Astronomers have assigned comet 29P to a special class of objects, the so-called “Centaurs”. The name of this kind of comets was given by analogy with the mythological creatures. Like centaurs, comets like 29P have a dual nature: being comets, they move in a nearly circular orbit, atypical for comets. Such orbits are usual for large asteroids and planets.

The 29P nearly circular orbit does favor its origin from the Kuiper Belt. At the same time, some data also indicate that the comet may origin from the Oort Cloud. This an extremely remote region is located at a distance of almost one hundred thousand astronomical units from the Sun – approximately one light year. Comets that currently settle in the Oort Cloud are believed to have been thrown there in the early stages of the Solar System when it was only forming. They may spend in the Oort Cloud several billion years. Under the effect of various factors, such comets sometimes may return back into the inner part of the Solar System where the Earth is located.
Further study of the chemical composition of the 29P nucleus is aimed to determine more accurately which part of the Solar System the comet originates from.

Commenting on the importance of comets observation, Evgenij Zubko, emphasizes that comets are among the oldest objects in the Solar System. Some of them get formed when the Sun had not yet become a star, which means they should have very much primordial composition; whereas, billions of years spent by comets in very distant and cold Oort Cloud may help preserve their ancient composition. With comets we get a chance to have a look into the history of our Solar System. Currently, there are several known groups of comets with significantly different properties. Explaining of these differences is aimed to help scientists better understand how the Solar System evolved and which processes took place in it 4-5 billion years ago.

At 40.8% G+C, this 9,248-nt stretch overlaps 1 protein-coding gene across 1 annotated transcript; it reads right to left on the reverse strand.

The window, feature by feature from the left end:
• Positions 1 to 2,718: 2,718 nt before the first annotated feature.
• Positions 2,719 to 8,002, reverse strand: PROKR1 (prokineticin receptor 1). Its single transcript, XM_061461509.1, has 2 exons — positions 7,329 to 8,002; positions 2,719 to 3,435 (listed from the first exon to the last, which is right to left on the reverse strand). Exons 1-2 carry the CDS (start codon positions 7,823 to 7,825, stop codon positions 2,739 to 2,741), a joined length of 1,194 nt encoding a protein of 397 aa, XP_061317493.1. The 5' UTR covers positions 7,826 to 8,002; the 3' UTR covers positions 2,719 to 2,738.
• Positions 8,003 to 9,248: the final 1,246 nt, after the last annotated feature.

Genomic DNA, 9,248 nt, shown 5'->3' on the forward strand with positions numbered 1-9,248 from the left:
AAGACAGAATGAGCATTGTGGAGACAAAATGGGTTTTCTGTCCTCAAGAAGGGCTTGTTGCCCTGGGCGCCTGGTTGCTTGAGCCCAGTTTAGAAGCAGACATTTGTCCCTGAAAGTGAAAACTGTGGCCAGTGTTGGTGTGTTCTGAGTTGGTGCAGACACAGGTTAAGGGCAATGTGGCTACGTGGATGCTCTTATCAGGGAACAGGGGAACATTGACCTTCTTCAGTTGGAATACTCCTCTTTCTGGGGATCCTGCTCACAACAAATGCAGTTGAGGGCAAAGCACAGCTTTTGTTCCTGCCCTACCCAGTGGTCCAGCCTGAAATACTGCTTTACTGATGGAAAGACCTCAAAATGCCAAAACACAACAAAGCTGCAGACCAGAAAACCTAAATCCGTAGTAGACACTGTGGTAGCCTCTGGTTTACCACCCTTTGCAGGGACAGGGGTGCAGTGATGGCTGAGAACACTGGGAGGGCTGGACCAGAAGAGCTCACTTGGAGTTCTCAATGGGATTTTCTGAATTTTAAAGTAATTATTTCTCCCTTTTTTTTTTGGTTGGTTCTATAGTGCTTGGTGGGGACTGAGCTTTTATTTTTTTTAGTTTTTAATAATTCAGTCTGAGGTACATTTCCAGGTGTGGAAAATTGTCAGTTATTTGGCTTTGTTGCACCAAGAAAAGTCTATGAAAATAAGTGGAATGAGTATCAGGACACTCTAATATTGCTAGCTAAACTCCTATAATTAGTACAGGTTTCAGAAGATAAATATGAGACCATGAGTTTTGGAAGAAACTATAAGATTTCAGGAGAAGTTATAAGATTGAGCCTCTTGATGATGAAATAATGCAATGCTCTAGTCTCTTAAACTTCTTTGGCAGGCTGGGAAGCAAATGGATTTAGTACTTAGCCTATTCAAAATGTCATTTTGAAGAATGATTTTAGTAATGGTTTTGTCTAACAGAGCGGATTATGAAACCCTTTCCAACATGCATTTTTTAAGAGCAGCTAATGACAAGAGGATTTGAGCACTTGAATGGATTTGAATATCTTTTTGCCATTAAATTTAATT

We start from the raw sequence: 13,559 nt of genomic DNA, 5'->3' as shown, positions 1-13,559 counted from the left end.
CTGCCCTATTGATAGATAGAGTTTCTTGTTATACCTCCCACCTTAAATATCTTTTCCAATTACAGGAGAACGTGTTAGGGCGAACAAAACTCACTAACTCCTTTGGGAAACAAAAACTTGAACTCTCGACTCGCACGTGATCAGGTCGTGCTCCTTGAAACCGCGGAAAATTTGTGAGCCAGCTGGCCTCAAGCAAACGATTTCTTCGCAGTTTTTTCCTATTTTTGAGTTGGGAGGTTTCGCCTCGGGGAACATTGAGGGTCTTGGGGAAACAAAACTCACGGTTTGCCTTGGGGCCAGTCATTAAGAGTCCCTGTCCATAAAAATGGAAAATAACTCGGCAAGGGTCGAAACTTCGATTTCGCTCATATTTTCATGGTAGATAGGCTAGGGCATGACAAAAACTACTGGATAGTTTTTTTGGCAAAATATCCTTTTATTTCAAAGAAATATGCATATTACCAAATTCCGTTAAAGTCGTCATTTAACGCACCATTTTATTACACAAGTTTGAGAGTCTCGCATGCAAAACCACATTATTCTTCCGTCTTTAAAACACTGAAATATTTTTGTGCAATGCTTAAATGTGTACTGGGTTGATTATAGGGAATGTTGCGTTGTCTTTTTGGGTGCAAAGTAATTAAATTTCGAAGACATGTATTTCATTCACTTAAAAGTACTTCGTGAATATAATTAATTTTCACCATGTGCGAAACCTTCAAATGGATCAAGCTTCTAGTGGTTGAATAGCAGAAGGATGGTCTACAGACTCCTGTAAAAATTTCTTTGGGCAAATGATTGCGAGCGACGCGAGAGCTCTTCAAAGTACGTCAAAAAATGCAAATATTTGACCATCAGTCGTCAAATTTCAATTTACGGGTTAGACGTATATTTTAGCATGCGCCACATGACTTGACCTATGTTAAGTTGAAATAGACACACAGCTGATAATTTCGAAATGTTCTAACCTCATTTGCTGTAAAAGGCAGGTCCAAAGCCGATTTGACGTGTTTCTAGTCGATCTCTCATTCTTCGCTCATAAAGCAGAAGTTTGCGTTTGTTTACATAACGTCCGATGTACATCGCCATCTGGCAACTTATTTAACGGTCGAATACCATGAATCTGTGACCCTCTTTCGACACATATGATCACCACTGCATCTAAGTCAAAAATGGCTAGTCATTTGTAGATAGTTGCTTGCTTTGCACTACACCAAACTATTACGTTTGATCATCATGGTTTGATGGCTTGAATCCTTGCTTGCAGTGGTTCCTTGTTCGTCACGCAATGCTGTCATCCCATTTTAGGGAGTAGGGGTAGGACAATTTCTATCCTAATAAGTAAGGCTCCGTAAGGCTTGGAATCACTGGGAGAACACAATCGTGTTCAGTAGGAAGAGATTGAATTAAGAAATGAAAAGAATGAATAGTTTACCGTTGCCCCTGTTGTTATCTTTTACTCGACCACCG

A team of scientists from Russia, Slovakia, Brazil, France, Ukraine, and the United States observed Comet Schwassmann-Wachmann 1 (29P) during one night using the Southern Astrophysical Research (SOAR) Telescope with an aperture (primary mirror diameter) of 4.1 meters, located in Serra Pachon, Chile.

Original article: https://www.sciencedirect.com/science/article/pii/S0019103517307777

Universidade de São Paulo, Instituto de Astronomia, Geofísica e Ciências Atmosféricas, Departamento de Astronomia, Rua do Matão, 1226, Cidade Universitária, São Paulo CEP 05508-900, SP, Brasil.
Astronomical Observatory, Taras Shevchenko National University of Kyiv, Observatorna str. 3, Kyiv 04053, Ukraine.
Astronomical Institute of the Slovak Academy of Sciences, Tatranská Lomnica, SK-05960, Slovak Republic.
Main Astronomical Observatory, National Academy of Sciences of Ukraine, Goloseevo, Kyiv 03680, Ukraine.
School of Natural Sciences, Far Eastern Federal University, 8 Sukhanova Street, Vladivostok 690950, Russia.
Instituto de Física e Química, Universidade Federal de Itajubá, Av. BPS, 1303, Pinheirinho, Itajubá CEP 37500-903, BRASIL.
US Army Research Laboratory, RDRL-CIE-S, 2800 Powder Mill Road, Adelphi MD 20783, USA.
Space Science Institute, 4750 Walnut Street, Boulder Suite 205, CO 80301, USA.
Department of Astronomy and Astronomical Observatory, Odessa National University, Shevchenko Park, Odessa 65014, Ukraine.
GEPI, Observatoire de Paris, PSL Research University, CNRS, Place Jules Janssen, Meudon 92195, France.